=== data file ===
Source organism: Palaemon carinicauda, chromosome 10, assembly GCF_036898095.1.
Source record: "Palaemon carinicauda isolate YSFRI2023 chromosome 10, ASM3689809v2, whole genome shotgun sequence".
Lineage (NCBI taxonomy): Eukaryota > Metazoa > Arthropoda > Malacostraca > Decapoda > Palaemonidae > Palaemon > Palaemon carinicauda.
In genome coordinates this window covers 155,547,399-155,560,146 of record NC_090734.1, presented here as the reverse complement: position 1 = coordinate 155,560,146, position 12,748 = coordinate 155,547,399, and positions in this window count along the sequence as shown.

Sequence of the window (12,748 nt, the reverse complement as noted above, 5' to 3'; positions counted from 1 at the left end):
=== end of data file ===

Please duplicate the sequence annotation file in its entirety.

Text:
Source organism: Palaemon carinicauda, chromosome 10, assembly GCF_036898095.1.
Source record: "Palaemon carinicauda isolate YSFRI2023 chromosome 10, ASM3689809v2, whole genome shotgun sequence".
Lineage (NCBI taxonomy): Eukaryota > Metazoa > Arthropoda > Malacostraca > Decapoda > Palaemonidae > Palaemon > Palaemon carinicauda.
In genome coordinates this window covers 155,547,399-155,560,146 of record NC_090734.1, presented here as the reverse complement: position 1 = coordinate 155,560,146, position 12,748 = coordinate 155,547,399, and positions in this window count along the sequence as shown.

Sequence of the window (12,748 nt, the reverse complement as noted above, 5' to 3'; positions counted from 1 at the left end):